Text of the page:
Neil Young’s Greendale by Joshua Dysart and Cliff Chiang – A Book Review

The graphic novel Greendale serves as a companion piece to the Neil Young album and movie of the same name.  I was totally unfamiliar with both before reading the graphic novel, and, after a little bit of investigating, it seems you can enjoy the graphic novel with no knowledge of its sisters.

That being said, Greendale is an interesting book in many respects, and disappointing in others.

The story revolves around Sun Green, young woman who has inherited a mysterious connection to nature, as do all of the women in her family.  Sun is experiencing visions that she doesn’t quite understand, and when a stranger comes to the small town of Greendale, those visions are forced to become a reality – for better or for worse.

Greendale is set in 2003 and is a politically-charged, socially-relevant commentary on ecology as well as our military actions from that year on.  Joshua Dysart’s dialogue flows along nicely, and Cliff Chiang’s artwork is both pleasing to the eye and incredibly adept at conveying the characters’ moods, thoughts, and personalities.  However, the real star of this book is the colorist, Dave Stewart.  I read an advanced copy of Greendale that was mostly in black and white, but those few pages that were colored were astounding.  I can’t wait to see the final product to see the rest of Stewart’s colors.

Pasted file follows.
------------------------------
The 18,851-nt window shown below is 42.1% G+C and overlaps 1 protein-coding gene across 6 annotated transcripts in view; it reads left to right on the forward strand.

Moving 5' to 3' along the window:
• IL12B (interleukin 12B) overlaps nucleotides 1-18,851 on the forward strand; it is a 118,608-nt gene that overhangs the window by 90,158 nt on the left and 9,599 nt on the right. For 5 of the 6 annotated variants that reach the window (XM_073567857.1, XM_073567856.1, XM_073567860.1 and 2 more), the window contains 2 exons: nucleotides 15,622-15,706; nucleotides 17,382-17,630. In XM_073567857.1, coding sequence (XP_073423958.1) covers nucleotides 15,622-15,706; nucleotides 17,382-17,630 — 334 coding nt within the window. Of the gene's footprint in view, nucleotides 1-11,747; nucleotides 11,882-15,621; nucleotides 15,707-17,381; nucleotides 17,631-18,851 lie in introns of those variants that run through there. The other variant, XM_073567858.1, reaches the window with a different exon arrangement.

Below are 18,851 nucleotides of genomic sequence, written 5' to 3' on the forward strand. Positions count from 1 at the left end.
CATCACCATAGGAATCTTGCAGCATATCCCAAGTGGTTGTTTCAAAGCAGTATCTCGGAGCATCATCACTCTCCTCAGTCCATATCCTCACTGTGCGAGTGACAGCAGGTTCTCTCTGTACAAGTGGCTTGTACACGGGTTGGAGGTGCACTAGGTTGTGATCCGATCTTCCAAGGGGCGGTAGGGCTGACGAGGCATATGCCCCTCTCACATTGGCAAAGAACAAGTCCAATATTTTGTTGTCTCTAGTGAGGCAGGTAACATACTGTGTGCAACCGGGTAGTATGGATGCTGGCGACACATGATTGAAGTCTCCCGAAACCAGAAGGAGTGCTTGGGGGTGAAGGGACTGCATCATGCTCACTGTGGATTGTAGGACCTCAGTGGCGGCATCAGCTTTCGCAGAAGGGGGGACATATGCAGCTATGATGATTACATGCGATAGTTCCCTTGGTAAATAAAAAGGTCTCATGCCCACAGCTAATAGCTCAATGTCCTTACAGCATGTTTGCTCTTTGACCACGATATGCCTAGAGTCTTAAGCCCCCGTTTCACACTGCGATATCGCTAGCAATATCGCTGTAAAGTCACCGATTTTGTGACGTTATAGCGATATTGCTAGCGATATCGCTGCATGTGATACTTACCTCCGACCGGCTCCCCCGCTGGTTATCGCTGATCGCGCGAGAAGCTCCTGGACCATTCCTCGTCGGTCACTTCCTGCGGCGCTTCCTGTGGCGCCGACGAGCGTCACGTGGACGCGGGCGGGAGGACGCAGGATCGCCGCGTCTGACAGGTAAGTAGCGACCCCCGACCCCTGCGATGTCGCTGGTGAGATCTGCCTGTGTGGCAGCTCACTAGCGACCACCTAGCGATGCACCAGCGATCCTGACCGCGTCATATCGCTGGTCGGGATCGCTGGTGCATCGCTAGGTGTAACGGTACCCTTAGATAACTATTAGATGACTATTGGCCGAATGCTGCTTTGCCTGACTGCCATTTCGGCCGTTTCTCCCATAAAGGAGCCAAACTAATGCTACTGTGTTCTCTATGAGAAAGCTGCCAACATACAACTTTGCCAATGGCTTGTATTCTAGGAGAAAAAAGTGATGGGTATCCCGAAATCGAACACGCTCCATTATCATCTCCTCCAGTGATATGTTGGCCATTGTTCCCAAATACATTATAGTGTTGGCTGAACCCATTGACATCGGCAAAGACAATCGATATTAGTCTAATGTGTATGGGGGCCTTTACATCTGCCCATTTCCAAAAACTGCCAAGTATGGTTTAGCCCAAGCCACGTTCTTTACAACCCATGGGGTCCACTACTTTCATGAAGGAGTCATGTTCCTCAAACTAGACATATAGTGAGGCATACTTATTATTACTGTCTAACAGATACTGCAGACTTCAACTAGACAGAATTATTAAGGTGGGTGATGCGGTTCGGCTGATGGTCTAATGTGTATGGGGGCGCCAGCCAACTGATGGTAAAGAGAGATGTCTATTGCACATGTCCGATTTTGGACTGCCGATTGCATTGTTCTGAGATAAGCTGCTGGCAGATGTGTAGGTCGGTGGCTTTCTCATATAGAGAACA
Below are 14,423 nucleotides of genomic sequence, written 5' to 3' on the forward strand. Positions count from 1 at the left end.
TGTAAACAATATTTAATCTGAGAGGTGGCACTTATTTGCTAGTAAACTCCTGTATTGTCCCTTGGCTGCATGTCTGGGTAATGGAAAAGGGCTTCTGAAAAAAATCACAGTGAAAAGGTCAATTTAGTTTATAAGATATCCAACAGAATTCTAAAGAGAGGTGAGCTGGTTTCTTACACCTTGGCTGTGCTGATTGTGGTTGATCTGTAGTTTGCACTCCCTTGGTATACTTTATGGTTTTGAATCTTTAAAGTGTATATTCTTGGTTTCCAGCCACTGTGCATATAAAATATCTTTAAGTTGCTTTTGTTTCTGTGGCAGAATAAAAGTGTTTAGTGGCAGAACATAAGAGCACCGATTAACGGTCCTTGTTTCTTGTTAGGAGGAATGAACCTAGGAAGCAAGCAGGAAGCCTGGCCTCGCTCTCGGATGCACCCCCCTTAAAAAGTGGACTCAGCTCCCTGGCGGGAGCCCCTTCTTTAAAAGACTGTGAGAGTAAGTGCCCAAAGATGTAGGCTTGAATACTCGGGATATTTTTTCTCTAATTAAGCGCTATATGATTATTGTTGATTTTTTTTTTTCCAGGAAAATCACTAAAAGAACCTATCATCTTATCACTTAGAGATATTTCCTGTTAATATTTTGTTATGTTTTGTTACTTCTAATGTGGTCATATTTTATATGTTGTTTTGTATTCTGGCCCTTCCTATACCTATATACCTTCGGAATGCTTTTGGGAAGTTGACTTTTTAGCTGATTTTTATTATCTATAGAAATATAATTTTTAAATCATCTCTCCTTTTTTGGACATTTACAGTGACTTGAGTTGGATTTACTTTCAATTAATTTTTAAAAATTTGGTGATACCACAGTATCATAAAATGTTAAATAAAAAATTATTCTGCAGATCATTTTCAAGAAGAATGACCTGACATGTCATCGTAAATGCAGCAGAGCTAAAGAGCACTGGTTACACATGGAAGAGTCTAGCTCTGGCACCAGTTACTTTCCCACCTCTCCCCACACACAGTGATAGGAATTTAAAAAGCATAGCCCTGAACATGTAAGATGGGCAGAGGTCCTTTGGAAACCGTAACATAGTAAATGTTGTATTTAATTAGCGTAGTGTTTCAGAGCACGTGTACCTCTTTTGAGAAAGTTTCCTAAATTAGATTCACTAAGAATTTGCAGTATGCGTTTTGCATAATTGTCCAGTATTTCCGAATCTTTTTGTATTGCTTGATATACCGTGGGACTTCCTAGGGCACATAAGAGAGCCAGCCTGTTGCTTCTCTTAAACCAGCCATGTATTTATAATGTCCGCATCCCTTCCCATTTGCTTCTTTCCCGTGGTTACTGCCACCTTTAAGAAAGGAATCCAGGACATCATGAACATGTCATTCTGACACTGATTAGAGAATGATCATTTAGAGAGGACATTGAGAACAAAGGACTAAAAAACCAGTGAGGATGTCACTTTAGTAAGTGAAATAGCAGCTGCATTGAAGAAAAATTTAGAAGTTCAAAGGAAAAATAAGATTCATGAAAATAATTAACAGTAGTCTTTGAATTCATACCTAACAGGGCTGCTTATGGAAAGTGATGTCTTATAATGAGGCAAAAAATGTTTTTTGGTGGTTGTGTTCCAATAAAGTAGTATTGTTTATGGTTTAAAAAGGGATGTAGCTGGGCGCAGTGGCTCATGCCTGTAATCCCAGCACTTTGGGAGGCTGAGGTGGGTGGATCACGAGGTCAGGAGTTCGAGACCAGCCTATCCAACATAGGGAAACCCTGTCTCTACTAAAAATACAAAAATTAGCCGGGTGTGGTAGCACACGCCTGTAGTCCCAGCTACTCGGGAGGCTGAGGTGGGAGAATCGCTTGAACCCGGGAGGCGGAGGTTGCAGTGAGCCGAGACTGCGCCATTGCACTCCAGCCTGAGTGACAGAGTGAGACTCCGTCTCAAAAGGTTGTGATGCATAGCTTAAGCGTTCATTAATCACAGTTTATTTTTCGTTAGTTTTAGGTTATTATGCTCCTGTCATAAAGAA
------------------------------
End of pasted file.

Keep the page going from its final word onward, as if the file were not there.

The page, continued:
On the other hand, Greendale is a convoluted plot that never made total sense.  There are far too many characters with similar names to keep track of, and, at times, I caught myself thinking, “What’s the point of this story?”  Yes, there is a lot of social and political criticism, but there’s also an underlying story involving mysticism that never really rises to the surface in any meaningful and satisfactory way.  I generally enjoy Vertigo’s offerings, but the plot of Greendale was a bit too heavy-handed and vague for my taste (which is a strange pairing).

The art is very pleasing, the coloring is fantastic, the dialogue isn’t bad, but the overall story failed to entice.

The Lock Artist by Steve Hamilton – A Book Review

The Lock Artist pleasantly surprised me.  While I realized it was a crime/mystery novel, I never expected it to have so much heart, such great characterization, nor did I imagine the plot would be so tightly woven.

The protagonist of the novel, Michael, is a young man who refuses to speak due to a past tragedy and has a preternatural talent at picking locks and opening safes.  His history is complex and rich, and Hamilton makes a point to slowly reveal those things we most want to know, and in doing so he builds the tension.  It’s worth noting, consequently, that those revelations are well worth the wait.